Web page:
HDD Specs Developed For Ohio DOT

By Jeff Griffin, Senior Editor | March 2013, Vol. 68 No. 3


Submittal
-- Seven specifications mandate that the contractor submit a work plan. Six specifications have a qualifications and personnel section; four specifications direct the contractor to submit shop drawings. Three out of the 10 specifications have material, product data and equipment section; two specifications have a record drawings and closeout section. One specification has the following sections that require submittal of a manufacturer’s certification that products meet or exceed specified requirements; the bore plan; production and as-built drawings; testing, quality control and assurance documentation; supplemental work plan requirements; and construction records.

Drafting the specification

Research and preparation of the standard was a detailed and time-consuming task. The committee’s first meeting was on March 2, 2011. The proposed standard was submitted to the ODOT on Nov. 6, 2012 and approved after modifications on Jan. 28, 2013.

“One of the early struggles with developing specifications for HDD is the wide range of applications in which the HDD technology is used and the different levels of challenges and risks,” states the report. “The specification committee agreed that creating one specification that addresses these challenges and risks is unwise. A separate specification should address the challenges and risks associated with the [maxi] horizontal drilling installations which can be several thousand feet in length and larger in diameter than 24 inches . . . [This specification] was developed for pipes in the range of four inches to 24-inches for pressurized applications. Therefore, Maxi HDD and smaller than four-inch installations are outside the scope of the proposed specifications. Also, HDD installations for gravity applications are excluded from the scope of these specifications.”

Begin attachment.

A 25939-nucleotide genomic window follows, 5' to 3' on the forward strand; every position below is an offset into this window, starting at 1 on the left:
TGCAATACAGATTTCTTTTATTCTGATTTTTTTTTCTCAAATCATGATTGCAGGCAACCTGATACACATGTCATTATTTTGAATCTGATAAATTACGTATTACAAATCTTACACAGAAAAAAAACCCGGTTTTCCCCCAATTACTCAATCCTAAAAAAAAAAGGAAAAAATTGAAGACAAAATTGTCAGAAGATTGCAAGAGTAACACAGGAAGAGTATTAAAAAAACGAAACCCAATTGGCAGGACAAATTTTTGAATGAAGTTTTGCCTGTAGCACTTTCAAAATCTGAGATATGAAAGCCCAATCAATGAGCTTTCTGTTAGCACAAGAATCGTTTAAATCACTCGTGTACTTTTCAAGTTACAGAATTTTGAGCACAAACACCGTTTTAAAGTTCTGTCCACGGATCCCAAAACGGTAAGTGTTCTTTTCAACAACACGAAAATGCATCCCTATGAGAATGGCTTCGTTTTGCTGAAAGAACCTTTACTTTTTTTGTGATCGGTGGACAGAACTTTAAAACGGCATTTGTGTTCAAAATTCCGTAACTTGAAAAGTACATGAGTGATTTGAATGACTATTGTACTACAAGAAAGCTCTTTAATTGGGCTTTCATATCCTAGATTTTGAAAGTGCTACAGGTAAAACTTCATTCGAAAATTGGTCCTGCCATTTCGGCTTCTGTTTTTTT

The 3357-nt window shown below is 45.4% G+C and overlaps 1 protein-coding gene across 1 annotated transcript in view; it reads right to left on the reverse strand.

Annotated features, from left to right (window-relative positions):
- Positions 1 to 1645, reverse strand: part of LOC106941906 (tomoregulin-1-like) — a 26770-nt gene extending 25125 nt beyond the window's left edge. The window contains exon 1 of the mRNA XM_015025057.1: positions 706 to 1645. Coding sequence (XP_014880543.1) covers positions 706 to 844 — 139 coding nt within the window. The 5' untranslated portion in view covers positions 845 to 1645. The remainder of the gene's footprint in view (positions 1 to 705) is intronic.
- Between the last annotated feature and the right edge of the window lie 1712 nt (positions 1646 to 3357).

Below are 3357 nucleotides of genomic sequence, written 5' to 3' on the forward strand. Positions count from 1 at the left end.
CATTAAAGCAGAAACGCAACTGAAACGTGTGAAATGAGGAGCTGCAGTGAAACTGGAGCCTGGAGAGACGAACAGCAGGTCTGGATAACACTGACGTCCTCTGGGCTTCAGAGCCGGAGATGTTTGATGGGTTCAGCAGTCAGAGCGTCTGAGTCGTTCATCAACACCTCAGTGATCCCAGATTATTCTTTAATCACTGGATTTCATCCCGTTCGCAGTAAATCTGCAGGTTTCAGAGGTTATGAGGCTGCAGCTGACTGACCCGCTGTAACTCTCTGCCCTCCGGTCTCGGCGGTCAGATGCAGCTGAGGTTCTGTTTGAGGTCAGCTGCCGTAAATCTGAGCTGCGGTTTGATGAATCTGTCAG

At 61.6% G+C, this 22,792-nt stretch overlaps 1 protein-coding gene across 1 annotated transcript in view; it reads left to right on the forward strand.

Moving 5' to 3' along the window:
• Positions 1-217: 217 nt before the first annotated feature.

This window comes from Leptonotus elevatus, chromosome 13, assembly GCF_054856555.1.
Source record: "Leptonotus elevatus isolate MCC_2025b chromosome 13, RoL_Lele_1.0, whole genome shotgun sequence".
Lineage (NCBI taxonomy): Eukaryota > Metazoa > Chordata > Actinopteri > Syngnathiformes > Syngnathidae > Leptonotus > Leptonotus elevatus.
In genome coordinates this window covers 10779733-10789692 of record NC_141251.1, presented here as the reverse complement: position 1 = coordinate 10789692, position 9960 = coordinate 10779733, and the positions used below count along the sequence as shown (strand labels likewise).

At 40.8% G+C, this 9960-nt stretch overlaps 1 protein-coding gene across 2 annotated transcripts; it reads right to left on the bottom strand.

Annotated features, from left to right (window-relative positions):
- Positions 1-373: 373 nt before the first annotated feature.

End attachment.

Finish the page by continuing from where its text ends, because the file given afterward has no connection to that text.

Atalah said that, as with any research project, there were ups and downs.

“Changing personnel (ODOT) close to the end of the project provided a little bit of challenge,” he continued. “The wide variations of the HDD projects in terms of complexity and sensitivity to business environments make it difficult to come up with specification that is supposed to be specific, but the specifics may not be workable across the board for all kinds of HDD projects. Balancing the interests of the different interest groups was also challenging.”

Implementation plan

The plan for implementing the proposed standard outlines the following steps: